Get the Look
Get the Look
Vacations should relieve stress, not add to it, but paying for pricey flights and expensive hotels can seem more burdensome than the rat race that you’re trying to escape. Don’t let costs dissuade you from taking a much-needed break and going on an adventure. By taking a few easy steps, you can have a sunny getaway without burning through your bank account.
1. Stalk deals.
The same strategy that you use to hunt down a pair of new pumps applies to vacation shopping — relentlessly pursue sales. I have a bevy of travel apps downloaded to my phone that alert me to deals. Travelzoo, Airfarewatchdog, and Kayak are some of my faves. I also check Living Social Escapes and Groupon Getaways often. In addition to deep discounts, apps and sites like these can give you ideas for travel destinations that you may not have thought of otherwise.
2. Plan early.
While there a plenty of last-minute deals on hotels and even some on airfare, I’m too much of a scaredy-cat to leave my accommodations to chance. I may have an adventurous spirit, but I can’t take the anxiety of last-minute travel. I look for deals with long lead times to minimize blackout dates. Planning early also means that I have time to open and contribute to a dedicated vacation bank account to stash spending money for the trip. Months ahead of boarding my flight, I create a budget and start cutting down on superfluous spending. Skipping happy hours, packing brown bag lunches, and turning my bathroom into a salon means extra cash for fun in the sun.
3. Be flexible.
Don’t be afraid to think outside of the box. I got the idea to visit Negril, Jamaica on a random winter day scrolling through vacation deals. I was determined to find something, anything. I found an unbelievable deal at the Negril Treehouse Resort that I could not pass up. I did not set out to go to Jamaica. I set out to go to a beach — any beach — and it just so happens that the beach in Negril stretches across seven glorious miles. Don’t be discouraged if your trip dream trip to Saint-Tropez seems out of reach, check out Toronto in the meantime. Having an open mind gives you more options when it comes to traveling on a budget.
4. Give yourself an allowance.
I didn’t get an allowance as a child, I washed the dishes for free and cleaned my room because I was supposed to. As an adult, I now see the value in setting aside small amounts of money. Before you go on vacation, do some research and find out what you’ll need to spend daily. My latest vacation package included breakfast. I only needed to allot money for frozen cocktails and dinner each day (I usually don’t have time for lunch with all the napping I do on the sand). Because I planned early, I was able to research tours and activities and plan accordingly. Sticking to my daily budget was actually a liberating experience because I did not have to worry about running out of money or using my credit card. Give yourself some emergency money, though. You never know what may happen.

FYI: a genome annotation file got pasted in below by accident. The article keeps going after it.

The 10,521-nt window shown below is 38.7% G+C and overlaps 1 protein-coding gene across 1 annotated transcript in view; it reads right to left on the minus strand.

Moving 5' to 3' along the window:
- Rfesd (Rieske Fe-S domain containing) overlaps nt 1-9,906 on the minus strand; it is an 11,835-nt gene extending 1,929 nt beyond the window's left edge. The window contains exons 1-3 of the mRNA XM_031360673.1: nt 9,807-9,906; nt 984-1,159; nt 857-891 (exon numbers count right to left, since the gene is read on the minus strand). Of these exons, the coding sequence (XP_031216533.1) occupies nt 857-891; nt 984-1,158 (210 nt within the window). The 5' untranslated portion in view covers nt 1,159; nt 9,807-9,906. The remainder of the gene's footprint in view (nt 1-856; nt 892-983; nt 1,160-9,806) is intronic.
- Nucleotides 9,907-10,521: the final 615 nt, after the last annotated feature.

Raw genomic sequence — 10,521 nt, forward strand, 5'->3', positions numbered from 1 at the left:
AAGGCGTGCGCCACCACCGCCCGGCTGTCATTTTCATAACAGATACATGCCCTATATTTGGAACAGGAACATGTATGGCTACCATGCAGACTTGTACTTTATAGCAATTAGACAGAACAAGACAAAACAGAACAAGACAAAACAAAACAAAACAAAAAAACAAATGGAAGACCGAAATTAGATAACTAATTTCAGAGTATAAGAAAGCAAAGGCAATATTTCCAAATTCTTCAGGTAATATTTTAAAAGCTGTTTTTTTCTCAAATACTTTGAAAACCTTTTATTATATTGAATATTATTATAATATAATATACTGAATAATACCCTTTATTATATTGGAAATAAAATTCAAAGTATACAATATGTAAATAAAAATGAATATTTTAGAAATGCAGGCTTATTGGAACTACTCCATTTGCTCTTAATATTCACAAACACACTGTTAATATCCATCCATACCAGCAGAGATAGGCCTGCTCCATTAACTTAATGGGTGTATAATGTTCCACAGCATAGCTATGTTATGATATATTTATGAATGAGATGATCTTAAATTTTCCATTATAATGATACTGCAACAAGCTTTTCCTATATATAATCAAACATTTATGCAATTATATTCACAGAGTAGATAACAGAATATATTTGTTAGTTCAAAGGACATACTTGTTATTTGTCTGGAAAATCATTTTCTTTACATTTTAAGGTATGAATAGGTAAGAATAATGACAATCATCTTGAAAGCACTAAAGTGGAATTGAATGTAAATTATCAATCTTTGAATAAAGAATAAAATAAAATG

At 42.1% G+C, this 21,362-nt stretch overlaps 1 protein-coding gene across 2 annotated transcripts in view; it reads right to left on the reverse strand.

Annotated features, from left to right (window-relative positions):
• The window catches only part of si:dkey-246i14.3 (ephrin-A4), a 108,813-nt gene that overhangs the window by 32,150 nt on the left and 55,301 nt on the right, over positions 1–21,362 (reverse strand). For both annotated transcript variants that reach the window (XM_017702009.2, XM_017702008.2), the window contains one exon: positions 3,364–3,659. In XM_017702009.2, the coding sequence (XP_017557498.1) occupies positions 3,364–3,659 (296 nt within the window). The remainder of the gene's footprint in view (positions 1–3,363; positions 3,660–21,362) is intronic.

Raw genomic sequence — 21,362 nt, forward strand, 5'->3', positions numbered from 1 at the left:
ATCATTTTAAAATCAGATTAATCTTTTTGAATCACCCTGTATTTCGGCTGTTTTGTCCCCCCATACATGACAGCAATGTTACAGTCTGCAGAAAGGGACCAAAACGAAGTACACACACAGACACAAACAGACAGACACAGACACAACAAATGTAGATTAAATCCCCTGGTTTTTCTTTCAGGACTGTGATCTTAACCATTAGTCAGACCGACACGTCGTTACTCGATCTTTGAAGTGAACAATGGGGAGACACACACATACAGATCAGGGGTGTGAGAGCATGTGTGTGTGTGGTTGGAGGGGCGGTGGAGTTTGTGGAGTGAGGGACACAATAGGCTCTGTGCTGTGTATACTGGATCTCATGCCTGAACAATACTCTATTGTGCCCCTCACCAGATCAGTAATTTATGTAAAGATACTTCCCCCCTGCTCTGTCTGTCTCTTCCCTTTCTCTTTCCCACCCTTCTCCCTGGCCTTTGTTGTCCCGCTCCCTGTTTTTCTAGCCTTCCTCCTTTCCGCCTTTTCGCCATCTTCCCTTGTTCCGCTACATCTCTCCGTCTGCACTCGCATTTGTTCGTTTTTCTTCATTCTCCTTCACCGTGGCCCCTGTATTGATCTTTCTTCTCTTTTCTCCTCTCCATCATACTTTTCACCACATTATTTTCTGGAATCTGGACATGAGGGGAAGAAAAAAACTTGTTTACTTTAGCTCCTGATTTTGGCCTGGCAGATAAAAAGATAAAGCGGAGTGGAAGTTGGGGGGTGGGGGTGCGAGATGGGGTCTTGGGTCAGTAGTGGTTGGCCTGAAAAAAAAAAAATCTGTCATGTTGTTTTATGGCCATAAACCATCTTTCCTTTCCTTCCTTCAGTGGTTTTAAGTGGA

5. Just Say ‘No’ to souvenirs.
You don’t need any souvenirs, nor do your family members, coworkers, or friends. Take pictures and savor the moment. Screen-print tees, shot glasses, and Wish-You-Were-Here picture frames usually end up as White Elephant gifts during the holidays (sorry, but it’s true). The best gift you can give anyone, including yourself, after a getaway is your vibrant, relaxed energy — it’s the gift that keeps on giving.
My voice is gone. My legs are killing me. And, I have a pounding headache. No, I am not recovering from some warehouse rave, it’s the morning after my Rihanna’s Diamond’s World Tour experience at the Verizon Center in downtown DC. It was more than just a concert, it was the best party ever. The sold-out arena felt like a night out on the town with your BFF club hopping through set changes from the reggae hall to the rock spot. [Thanks for the tickets, Santa! ]
Check out my Rihanna round-up:
Pretty in Pink
Some of the world’s most acclaimed talents have been discovered in church. Stephanie Kiah’s skills, however, were to be seen, not heard. Armed with paper and a pencil, the young artist accompanied her mother to Sunday services, capturing fellow churchgoers in detailed drawings in her notebook. Unlike the forgotten doodles in discarded marble composition notebooks the world over, Stephanie’s childhood drawings were just sketches of what was to come.
When did you first become interested art?
After my mother discovered my drawings in church, my elementary school teachers recognized my talent, and I enrolled in the Gifted and Talented Art program. I took part in advanced art classes all growing up.
Art came as a natural choice for a college major, and I attended Norfolk State University where I graduated with a BA in Fine Art in 2009. Surprisingly, it wasn’t until after college that I grew truly passionate about my art.
When did you make the decision to turn your passion into a gig?
Discouraged after not being accepted into the grad program I wanted, working a string of dead-end jobs, and being unsuccessful at landing even a simple “good job,” I decided to relocate to a place where I could try to find myself again. For me, that place was Washington, D.C. Luckily I was able to stay with my cousin in the city for a while as I gained my footing. Once I moved out on my own, my art became a necessary source of income along with my other part-time jobs in order for me to continue living in the city.
What advice would you give other young professionals who feel stuck at a 9-5?